Containing or stating briefly all the essentials of something; comprehensive and concise.
Origin of compendious
Middle English, from Late Latin compendi&omacron;sus
, abridged, shortened
, from Latin compendium
, a shortening
; see compendium
Related Forms:Usage Note:
Traditionally, something that is compendious contains all the essentials in a handy format. It is therefore both comprehensive and concise. This inherent tension—to be comprehensive, it must include abundant detail, yet to be concise, it must be somehow condensed—opens the word up to varied interpretations. Sometimes it is used where expansive, extensive,
or even capacious
might be a better fit. The Usage Panel dislikes these usages, perhaps because they fly in the face of the word's etymology. In our 2005 survey, 64 percent rejected the sentence Although the investigators gave compendious details on what went on inside the prison, they only told part of the story.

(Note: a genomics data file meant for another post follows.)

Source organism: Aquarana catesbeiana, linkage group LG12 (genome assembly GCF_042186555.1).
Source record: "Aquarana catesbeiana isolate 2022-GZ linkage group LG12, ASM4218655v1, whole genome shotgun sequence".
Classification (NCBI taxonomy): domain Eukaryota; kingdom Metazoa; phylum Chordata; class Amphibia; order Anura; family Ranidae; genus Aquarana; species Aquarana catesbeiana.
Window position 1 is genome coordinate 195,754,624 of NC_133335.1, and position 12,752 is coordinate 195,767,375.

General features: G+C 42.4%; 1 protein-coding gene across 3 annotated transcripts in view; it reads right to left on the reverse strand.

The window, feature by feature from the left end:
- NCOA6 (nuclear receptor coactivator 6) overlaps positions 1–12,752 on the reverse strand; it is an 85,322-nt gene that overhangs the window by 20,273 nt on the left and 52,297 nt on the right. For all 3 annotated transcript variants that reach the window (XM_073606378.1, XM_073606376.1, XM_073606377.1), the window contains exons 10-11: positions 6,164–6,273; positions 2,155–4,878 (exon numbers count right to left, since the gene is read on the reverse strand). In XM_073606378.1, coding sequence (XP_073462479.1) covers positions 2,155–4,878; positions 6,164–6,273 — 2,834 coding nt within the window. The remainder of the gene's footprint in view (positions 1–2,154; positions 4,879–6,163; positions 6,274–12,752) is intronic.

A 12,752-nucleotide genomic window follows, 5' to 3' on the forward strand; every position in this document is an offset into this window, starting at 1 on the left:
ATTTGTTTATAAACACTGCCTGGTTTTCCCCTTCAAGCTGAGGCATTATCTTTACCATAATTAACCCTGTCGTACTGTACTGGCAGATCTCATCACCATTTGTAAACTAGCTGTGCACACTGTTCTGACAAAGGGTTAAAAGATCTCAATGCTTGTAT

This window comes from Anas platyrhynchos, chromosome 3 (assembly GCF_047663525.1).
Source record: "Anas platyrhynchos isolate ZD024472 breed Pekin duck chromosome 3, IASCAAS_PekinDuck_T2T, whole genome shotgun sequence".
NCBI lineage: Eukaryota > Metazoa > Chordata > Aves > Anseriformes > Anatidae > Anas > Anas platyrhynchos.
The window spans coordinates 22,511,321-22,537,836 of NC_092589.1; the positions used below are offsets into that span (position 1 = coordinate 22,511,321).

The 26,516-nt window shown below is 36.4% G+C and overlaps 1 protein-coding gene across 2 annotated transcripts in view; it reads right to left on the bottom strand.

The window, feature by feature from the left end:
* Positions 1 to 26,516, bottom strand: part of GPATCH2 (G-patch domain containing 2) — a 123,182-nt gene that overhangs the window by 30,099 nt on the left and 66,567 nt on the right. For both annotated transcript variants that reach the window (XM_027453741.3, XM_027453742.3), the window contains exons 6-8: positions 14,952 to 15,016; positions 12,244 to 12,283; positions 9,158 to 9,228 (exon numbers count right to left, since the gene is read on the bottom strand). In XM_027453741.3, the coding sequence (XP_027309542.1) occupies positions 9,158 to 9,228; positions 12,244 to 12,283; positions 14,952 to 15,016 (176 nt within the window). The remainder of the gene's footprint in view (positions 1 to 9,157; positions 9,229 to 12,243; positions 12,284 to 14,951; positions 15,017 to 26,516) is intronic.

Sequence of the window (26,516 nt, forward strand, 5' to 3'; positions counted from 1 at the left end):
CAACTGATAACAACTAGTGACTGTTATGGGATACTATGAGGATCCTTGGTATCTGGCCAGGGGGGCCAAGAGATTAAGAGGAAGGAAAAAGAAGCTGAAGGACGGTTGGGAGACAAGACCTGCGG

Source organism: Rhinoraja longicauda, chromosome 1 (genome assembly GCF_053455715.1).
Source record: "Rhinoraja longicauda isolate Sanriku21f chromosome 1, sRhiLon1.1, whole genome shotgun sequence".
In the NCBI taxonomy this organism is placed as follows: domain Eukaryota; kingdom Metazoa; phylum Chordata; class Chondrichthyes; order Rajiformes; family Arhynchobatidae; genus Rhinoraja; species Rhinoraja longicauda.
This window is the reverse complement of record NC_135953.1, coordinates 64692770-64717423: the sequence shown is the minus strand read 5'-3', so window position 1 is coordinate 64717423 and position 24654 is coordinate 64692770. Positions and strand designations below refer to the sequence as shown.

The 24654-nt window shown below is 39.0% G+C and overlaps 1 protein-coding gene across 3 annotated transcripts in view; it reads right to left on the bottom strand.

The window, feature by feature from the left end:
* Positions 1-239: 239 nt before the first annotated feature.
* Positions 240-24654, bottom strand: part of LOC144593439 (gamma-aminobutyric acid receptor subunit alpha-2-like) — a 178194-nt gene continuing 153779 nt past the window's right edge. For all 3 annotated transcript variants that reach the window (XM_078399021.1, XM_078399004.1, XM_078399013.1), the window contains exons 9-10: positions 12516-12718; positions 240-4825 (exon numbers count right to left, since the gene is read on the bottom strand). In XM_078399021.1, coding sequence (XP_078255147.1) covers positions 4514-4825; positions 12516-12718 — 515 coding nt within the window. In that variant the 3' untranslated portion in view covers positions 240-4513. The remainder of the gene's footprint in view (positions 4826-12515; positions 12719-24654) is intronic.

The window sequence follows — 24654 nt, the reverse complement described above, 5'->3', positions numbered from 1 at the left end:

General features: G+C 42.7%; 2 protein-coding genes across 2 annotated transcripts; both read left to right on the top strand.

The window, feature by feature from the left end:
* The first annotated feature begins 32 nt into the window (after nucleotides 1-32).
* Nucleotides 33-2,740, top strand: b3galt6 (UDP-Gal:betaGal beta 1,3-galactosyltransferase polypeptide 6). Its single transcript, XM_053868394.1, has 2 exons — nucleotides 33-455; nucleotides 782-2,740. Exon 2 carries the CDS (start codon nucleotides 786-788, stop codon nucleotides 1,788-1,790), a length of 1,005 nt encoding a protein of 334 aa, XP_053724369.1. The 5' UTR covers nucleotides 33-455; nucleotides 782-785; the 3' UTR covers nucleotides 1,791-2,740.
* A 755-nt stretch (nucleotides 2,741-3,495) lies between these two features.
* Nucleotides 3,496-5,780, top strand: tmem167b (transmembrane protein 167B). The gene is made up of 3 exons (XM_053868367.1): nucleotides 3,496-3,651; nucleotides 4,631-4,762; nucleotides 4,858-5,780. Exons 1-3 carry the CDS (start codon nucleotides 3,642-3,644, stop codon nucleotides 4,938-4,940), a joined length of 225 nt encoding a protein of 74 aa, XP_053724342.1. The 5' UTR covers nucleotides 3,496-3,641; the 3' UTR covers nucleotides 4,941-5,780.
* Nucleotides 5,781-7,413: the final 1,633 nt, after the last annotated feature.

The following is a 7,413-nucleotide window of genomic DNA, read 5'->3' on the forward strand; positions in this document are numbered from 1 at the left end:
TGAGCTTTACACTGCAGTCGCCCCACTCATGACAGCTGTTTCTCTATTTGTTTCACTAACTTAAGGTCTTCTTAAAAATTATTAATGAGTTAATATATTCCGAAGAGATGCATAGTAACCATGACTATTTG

Similarly, 66 percent found unacceptable A good journalist needs a compendious memory.
But the fact that a third of the Panel accepted these sentences suggests that there is some confusion about the word even among well-educated writers. The traditional use itself did not gain more than 65 percent of the Panel's acceptance in compendious handbooks that provide a greater wealth of information than most students will ever have the opportunity to enjoy,
where the emphasis falls on the comprehensive rather than the concise. And when the word is used as a synonym of succinct,
a majority of the Panel rejects it. Some 58 percent found unacceptable the sentence The report would have been more admirably compendious if the editors had cut it by fifty pages.
So in many cases it might be best to avoid compendious
and choose another word.